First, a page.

Wool has been synonymous with New Zealand since settlers made shore over 200 years ago. Yet, New Zealand’s wool history has not always been plain sailing.
During his second visit to New Zealand in 1773, James Cook released a ewe and a ram in Queen Charlotte Sound. Unfortunately, they only survived for a few days because they were in very poor condition.
More sheep were introduced by early settlers in subsequent years and by the 1850’s, Sheep farming was well established and playing an important role in New Zealand’s economy.
From the early years until the 1980’s, sheep symbolised New Zealand as a nation with the backbone of New Zealand’s economy centred on meat and wool exports to many parts of the world.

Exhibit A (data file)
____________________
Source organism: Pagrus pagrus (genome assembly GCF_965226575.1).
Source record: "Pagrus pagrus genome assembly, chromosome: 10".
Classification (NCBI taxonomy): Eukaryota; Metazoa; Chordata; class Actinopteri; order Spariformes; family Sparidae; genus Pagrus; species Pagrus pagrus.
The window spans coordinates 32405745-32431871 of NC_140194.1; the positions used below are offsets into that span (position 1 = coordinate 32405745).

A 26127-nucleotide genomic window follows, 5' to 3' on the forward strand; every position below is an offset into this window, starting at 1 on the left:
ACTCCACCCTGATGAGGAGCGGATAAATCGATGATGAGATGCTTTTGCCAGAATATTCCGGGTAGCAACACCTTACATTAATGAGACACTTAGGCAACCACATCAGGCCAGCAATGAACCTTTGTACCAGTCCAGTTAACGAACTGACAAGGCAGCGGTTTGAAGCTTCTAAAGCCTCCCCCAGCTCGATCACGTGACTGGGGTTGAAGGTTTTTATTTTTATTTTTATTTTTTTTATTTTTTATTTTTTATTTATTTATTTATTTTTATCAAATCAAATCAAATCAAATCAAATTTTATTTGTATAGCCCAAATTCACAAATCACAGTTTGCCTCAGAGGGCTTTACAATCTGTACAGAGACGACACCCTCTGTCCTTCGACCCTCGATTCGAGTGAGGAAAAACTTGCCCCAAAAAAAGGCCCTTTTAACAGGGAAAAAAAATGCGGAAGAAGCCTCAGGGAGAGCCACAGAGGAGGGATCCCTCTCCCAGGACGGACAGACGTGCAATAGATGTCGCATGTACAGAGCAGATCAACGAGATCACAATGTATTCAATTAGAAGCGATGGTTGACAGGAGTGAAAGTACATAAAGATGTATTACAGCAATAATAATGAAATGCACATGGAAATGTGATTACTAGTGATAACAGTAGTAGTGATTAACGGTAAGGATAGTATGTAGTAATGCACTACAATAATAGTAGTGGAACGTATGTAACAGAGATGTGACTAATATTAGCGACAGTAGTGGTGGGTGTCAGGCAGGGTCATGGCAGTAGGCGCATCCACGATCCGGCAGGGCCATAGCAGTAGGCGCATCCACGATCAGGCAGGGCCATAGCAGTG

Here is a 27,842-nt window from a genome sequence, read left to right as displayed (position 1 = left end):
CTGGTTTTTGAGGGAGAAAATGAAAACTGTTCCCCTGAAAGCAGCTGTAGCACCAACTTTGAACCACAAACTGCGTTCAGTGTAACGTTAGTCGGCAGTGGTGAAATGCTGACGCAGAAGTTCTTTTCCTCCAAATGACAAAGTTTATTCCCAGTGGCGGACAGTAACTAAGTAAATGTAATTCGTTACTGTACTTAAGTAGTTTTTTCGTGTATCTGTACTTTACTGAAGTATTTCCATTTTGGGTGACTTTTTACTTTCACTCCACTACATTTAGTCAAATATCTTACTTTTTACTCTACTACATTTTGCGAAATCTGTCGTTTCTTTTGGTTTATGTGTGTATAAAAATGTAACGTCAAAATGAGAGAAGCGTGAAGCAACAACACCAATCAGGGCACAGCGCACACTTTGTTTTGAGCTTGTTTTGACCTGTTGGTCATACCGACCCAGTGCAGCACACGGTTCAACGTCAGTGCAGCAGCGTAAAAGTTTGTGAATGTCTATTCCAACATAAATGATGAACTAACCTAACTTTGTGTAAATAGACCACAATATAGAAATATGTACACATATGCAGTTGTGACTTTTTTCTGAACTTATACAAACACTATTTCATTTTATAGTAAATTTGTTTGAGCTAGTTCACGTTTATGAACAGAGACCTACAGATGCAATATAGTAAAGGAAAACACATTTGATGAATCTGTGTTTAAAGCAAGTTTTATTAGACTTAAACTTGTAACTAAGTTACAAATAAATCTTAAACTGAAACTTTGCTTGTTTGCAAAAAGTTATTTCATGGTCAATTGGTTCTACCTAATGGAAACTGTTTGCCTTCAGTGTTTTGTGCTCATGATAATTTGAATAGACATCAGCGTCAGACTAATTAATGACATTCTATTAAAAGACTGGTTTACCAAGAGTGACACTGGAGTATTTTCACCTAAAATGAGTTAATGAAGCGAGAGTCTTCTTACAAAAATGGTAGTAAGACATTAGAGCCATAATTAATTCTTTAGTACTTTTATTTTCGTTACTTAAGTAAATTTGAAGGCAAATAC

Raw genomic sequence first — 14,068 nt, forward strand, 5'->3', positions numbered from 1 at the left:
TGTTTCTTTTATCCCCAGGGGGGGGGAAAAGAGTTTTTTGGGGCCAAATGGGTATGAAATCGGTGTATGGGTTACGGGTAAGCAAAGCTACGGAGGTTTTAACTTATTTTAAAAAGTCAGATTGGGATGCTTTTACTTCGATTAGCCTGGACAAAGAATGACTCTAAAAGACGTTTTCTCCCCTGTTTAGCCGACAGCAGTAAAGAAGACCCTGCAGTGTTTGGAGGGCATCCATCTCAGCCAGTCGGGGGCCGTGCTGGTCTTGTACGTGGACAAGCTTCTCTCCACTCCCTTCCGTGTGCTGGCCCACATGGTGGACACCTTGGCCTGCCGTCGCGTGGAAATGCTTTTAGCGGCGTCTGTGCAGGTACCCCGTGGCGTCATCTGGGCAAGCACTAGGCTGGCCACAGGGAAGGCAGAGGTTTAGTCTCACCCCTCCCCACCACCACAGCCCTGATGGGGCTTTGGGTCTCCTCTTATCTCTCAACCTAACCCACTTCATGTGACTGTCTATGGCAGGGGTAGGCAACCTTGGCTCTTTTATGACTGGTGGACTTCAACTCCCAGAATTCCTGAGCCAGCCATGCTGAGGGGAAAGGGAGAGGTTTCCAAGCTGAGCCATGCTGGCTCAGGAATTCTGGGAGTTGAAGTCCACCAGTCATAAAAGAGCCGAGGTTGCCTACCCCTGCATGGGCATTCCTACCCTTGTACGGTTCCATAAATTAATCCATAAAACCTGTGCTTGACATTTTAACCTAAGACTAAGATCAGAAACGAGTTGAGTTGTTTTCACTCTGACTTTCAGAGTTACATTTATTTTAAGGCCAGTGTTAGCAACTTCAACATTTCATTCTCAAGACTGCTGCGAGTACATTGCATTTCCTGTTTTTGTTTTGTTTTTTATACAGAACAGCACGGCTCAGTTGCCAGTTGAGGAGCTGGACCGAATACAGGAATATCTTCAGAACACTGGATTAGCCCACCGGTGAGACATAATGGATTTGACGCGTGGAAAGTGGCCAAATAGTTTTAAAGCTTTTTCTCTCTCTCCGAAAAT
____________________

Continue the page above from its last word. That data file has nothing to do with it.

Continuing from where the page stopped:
The sheep population peaked at just over 70 million in 1982 but by 2020, numbers had dropped to 26 million, after profits declined.
Consumer’s became avid users of cheaper alternatives to wool such as synthetic carpets and polyester fabrics. This left wool with a dwindling consumer base and as the value of the fibre dropped, growers were forced to move to more profitable farming practices.
Due to global influences such as the Covid-19 pandemic, ongoing trade negotiations and international environmental agreements, consumer perceptions are beginning to shift with a movement back to natural and renewable fibres such as wool.
This renaissance in wool is seeing a growth in demand which is beginning to increase value through the supply chain.
Wool is on the rise again!